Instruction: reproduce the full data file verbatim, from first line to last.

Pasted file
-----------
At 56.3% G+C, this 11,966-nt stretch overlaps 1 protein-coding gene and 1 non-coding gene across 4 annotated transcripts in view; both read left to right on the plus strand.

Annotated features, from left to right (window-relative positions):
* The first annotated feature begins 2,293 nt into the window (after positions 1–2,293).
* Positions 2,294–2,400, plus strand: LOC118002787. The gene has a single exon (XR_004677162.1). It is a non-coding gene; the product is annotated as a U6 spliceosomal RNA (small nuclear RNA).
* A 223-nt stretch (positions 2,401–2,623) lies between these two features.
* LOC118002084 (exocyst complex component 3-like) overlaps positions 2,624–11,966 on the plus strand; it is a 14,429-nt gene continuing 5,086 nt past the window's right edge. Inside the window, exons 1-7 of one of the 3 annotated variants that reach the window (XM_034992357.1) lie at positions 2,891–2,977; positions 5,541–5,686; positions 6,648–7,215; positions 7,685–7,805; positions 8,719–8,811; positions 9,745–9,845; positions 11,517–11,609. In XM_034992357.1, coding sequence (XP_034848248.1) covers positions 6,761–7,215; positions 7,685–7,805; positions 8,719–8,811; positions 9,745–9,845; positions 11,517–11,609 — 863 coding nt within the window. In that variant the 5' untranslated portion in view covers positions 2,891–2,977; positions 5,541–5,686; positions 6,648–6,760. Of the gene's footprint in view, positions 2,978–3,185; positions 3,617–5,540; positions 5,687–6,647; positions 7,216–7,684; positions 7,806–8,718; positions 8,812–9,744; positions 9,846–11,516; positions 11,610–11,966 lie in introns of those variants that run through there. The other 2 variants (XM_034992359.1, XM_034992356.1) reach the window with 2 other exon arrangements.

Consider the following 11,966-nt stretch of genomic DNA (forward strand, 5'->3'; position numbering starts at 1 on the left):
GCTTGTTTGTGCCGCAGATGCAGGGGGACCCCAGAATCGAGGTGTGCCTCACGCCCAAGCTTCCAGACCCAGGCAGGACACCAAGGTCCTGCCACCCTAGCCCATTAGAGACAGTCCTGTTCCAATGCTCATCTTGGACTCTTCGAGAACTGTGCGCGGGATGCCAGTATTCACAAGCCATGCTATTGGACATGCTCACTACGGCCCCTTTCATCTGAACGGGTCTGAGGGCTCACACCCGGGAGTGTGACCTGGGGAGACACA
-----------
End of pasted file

At 56.3% G+C, this 11,966-nt stretch overlaps 1 protein-coding gene and 1 non-coding gene across 4 annotated transcripts in view; both read left to right on the plus strand.

Annotated features, from left to right (window-relative positions):
* The first annotated feature begins 2,293 nt into the window (after positions 1–2,293).
* Positions 2,294–2,400, plus strand: LOC118002787. The gene has a single exon (XR_004677162.1). It is a non-coding gene; the product is annotated as a U6 spliceosomal RNA (small nuclear RNA).
* A 223-nt stretch (positions 2,401–2,623) lies between these two features.
* LOC118002084 (exocyst complex component 3-like) overlaps positions 2,624–11,966 on the plus strand; it is a 14,429-nt gene continuing 5,086 nt past the window's right edge. Inside the window, exons 1-7 of one of the 3 annotated variants that reach the window (XM_034992357.1) lie at positions 2,891–2,977; positions 5,541–5,686; positions 6,648–7,215; positions 7,685–7,805; positions 8,719–8,811; positions 9,745–9,845; positions 11,517–11,609. In XM_034992357.1, coding sequence (XP_034848248.1) covers positions 6,761–7,215; positions 7,685–7,805; positions 8,719–8,811; positions 9,745–9,845; positions 11,517–11,609 — 863 coding nt within the window. In that variant the 5' untranslated portion in view covers positions 2,891–2,977; positions 5,541–5,686; positions 6,648–6,760. Of the gene's footprint in view, positions 2,978–3,185; positions 3,617–5,540; positions 5,687–6,647; positions 7,216–7,684; positions 7,806–8,718; positions 8,812–9,744; positions 9,846–11,516; positions 11,610–11,966 lie in introns of those variants that run through there. The other 2 variants (XM_034992359.1, XM_034992356.1) reach the window with 2 other exon arrangements.

Consider the following 11,966-nt stretch of genomic DNA (forward strand, 5'->3'; position numbering starts at 1 on the left):
GCTTGTTTGTGCCGCAGATGCAGGGGGACCCCAGAATCGAGGTGTGCCTCACGCCCAAGCTTCCAGACCCAGGCAGGACACCAAGGTCCTGCCACCCTAGCCCATTAGAGACAGTCCTGTTCCAATGCTCATCTTGGACTCTTCGAGAACTGTGCGCGGGATGCCAGTATTCACAAGCCATGCTATTGGACATGCTCACTACGGCCCCTTTCATCTGAACGGGTCTGAGGGCTCACACCCGGGAGTGTGACCTGGGGAGACACA